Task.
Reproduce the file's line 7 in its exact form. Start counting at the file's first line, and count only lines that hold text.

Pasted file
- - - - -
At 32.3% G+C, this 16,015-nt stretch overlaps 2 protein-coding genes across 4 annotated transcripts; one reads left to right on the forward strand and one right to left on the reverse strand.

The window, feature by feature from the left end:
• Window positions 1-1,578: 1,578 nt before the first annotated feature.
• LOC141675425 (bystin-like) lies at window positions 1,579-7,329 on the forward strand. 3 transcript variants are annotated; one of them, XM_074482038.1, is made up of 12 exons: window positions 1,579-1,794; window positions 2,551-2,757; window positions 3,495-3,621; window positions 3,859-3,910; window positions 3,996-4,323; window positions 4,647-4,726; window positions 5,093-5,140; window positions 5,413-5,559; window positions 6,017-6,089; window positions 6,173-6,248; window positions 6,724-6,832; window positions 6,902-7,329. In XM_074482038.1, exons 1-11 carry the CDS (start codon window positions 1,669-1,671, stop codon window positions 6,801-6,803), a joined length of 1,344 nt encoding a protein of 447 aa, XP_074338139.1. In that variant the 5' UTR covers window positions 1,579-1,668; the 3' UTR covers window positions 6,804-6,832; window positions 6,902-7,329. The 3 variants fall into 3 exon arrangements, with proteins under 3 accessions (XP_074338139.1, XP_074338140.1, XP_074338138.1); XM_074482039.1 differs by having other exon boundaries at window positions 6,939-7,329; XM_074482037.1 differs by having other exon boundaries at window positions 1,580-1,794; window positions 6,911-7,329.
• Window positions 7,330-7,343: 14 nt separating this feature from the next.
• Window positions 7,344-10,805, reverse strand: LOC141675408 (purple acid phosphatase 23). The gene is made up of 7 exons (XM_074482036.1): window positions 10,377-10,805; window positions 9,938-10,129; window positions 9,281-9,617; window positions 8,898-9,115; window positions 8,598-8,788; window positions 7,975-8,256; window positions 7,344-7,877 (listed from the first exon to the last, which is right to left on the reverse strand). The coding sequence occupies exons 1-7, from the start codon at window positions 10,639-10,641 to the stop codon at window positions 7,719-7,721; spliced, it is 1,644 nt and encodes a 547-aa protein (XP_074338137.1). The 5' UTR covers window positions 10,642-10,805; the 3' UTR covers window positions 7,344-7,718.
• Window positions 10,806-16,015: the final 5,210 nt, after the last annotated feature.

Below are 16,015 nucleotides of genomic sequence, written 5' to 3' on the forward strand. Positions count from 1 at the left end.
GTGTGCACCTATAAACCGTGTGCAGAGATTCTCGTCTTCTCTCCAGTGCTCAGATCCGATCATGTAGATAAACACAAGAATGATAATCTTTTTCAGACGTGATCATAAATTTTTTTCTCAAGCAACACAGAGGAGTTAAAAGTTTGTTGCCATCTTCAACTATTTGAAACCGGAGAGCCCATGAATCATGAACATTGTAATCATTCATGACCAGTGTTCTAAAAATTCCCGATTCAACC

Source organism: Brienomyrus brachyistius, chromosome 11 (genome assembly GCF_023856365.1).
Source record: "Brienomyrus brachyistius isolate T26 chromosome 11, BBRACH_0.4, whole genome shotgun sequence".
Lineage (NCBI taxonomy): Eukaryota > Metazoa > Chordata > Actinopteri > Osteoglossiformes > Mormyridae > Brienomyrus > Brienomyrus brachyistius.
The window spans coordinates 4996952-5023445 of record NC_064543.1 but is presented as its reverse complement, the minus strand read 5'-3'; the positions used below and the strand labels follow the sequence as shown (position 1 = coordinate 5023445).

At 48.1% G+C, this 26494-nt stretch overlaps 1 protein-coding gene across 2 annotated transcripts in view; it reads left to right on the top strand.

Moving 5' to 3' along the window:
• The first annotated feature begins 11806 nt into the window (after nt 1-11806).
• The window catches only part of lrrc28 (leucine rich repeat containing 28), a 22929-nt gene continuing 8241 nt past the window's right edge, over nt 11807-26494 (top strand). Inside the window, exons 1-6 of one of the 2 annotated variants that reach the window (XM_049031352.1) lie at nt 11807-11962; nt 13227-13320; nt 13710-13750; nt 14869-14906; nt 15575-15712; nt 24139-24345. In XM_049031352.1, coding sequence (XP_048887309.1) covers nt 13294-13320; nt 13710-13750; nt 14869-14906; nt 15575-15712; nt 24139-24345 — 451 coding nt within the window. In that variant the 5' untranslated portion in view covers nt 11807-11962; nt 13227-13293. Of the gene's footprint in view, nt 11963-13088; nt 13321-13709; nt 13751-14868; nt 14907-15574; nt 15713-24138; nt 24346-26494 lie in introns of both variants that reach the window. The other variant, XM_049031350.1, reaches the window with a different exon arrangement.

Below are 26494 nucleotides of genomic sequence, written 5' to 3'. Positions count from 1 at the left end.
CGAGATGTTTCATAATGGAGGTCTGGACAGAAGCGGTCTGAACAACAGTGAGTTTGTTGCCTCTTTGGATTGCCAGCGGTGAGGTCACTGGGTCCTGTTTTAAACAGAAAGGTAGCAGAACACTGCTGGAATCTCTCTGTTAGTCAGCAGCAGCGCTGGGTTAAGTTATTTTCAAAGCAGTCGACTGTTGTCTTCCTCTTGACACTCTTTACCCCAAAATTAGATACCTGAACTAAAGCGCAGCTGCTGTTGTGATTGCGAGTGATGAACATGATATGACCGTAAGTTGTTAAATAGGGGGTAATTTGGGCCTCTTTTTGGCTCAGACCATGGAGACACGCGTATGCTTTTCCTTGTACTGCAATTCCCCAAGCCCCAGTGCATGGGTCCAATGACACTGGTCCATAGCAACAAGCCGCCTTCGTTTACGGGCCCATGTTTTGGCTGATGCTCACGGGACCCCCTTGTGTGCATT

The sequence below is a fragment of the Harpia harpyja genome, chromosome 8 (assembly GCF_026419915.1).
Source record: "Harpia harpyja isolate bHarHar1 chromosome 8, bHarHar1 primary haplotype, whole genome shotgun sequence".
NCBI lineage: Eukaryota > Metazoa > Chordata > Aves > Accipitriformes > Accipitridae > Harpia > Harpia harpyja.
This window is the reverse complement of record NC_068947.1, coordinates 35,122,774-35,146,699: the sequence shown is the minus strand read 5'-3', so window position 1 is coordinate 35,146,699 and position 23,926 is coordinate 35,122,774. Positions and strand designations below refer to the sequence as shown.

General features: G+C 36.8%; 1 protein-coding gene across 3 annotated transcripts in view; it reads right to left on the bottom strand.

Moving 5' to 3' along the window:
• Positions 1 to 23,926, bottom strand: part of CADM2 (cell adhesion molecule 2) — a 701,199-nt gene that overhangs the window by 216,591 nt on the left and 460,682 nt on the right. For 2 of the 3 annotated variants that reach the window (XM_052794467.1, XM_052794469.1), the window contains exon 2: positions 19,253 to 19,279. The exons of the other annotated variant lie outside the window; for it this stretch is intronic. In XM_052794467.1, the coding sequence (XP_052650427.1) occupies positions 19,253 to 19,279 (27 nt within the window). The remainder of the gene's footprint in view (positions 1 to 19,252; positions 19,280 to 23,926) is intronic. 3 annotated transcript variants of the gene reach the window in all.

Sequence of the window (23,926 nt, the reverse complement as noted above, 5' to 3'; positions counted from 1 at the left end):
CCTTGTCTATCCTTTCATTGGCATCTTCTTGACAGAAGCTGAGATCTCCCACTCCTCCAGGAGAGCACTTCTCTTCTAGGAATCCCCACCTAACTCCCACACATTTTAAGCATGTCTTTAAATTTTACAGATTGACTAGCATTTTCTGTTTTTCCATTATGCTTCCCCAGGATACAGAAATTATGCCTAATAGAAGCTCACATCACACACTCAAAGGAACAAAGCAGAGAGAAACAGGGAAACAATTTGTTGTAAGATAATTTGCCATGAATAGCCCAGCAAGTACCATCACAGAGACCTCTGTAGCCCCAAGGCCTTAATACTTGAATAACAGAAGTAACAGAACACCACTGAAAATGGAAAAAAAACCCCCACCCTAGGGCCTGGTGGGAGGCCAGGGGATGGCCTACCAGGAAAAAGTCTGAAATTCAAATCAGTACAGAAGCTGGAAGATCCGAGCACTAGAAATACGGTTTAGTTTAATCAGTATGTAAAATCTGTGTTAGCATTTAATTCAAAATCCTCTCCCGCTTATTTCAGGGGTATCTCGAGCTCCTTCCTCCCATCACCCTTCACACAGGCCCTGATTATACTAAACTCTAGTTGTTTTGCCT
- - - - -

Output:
• Window positions 10,806-16,015: the final 5,210 nt, after the last annotated feature.